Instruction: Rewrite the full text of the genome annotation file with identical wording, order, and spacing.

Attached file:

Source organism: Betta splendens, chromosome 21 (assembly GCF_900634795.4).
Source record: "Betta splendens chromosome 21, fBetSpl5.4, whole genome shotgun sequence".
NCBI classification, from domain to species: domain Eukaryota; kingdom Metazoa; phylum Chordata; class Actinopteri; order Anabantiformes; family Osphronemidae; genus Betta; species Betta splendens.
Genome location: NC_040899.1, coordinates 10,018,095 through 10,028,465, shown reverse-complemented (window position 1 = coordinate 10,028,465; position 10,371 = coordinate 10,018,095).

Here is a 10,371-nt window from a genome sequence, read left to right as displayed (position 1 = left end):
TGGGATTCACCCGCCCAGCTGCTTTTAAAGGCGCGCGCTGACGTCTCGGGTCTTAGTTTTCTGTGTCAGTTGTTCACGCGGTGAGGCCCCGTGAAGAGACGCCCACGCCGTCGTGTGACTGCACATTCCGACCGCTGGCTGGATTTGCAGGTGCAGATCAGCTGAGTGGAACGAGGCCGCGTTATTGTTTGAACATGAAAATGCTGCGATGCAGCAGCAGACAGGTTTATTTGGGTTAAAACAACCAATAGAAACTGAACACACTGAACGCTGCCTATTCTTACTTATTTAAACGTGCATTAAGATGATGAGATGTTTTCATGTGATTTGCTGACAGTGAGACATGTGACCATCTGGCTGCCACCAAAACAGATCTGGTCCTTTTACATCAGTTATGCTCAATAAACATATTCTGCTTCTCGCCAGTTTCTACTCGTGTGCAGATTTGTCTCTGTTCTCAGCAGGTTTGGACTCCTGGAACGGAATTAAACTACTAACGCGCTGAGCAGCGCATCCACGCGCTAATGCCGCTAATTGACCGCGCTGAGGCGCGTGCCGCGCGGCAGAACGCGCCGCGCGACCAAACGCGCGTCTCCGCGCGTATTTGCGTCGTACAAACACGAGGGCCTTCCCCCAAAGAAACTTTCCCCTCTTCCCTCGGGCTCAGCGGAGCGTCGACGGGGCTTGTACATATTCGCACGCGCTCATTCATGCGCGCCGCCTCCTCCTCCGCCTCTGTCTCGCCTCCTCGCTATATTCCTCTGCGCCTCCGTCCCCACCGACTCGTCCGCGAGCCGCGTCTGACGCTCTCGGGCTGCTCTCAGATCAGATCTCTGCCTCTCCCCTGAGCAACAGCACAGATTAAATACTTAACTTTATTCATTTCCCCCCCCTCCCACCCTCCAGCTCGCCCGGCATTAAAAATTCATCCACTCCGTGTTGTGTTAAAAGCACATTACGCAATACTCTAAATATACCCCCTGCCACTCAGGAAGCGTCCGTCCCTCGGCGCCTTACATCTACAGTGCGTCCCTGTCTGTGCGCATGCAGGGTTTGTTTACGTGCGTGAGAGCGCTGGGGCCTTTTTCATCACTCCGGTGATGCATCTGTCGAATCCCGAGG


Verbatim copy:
Source organism: Betta splendens, chromosome 21 (assembly GCF_900634795.4).
Source record: "Betta splendens chromosome 21, fBetSpl5.4, whole genome shotgun sequence".
NCBI classification, from domain to species: domain Eukaryota; kingdom Metazoa; phylum Chordata; class Actinopteri; order Anabantiformes; family Osphronemidae; genus Betta; species Betta splendens.
Genome location: NC_040899.1, coordinates 10,018,095 through 10,028,465, shown reverse-complemented (window position 1 = coordinate 10,028,465; position 10,371 = coordinate 10,018,095).

Here is a 10,371-nt window from a genome sequence, read left to right as displayed (position 1 = left end):
TGGGATTCACCCGCCCAGCTGCTTTTAAAGGCGCGCGCTGACGTCTCGGGTCTTAGTTTTCTGTGTCAGTTGTTCACGCGGTGAGGCCCCGTGAAGAGACGCCCACGCCGTCGTGTGACTGCACATTCCGACCGCTGGCTGGATTTGCAGGTGCAGATCAGCTGAGTGGAACGAGGCCGCGTTATTGTTTGAACATGAAAATGCTGCGATGCAGCAGCAGACAGGTTTATTTGGGTTAAAACAACCAATAGAAACTGAACACACTGAACGCTGCCTATTCTTACTTATTTAAACGTGCATTAAGATGATGAGATGTTTTCATGTGATTTGCTGACAGTGAGACATGTGACCATCTGGCTGCCACCAAAACAGATCTGGTCCTTTTACATCAGTTATGCTCAATAAACATATTCTGCTTCTCGCCAGTTTCTACTCGTGTGCAGATTTGTCTCTGTTCTCAGCAGGTTTGGACTCCTGGAACGGAATTAAACTACTAACGCGCTGAGCAGCGCATCCACGCGCTAATGCCGCTAATTGACCGCGCTGAGGCGCGTGCCGCGCGGCAGAACGCGCCGCGCGACCAAACGCGCGTCTCCGCGCGTATTTGCGTCGTACAAACACGAGGGCCTTCCCCCAAAGAAACTTTCCCCTCTTCCCTCGGGCTCAGCGGAGCGTCGACGGGGCTTGTACATATTCGCACGCGCTCATTCATGCGCGCCGCCTCCTCCTCCGCCTCTGTCTCGCCTCCTCGCTATATTCCTCTGCGCCTCCGTCCCCACCGACTCGTCCGCGAGCCGCGTCTGACGCTCTCGGGCTGCTCTCAGATCAGATCTCTGCCTCTCCCCTGAGCAACAGCACAGATTAAATACTTAACTTTATTCATTTCCCCCCCCTCCCACCCTCCAGCTCGCCCGGCATTAAAAATTCATCCACTCCGTGTTGTGTTAAAAGCACATTACGCAATACTCTAAATATACCCCCTGCCACTCAGGAAGCGTCCGTCCCTCGGCGCCTTACATCTACAGTGCGTCCCTGTCTGTGCGCATGCAGGGTTTGTTTACGTGCGTGAGAGCGCTGGGGCCTTTTTCATCACTCCGGTGATGCATCTGTCGAATCCCGAGG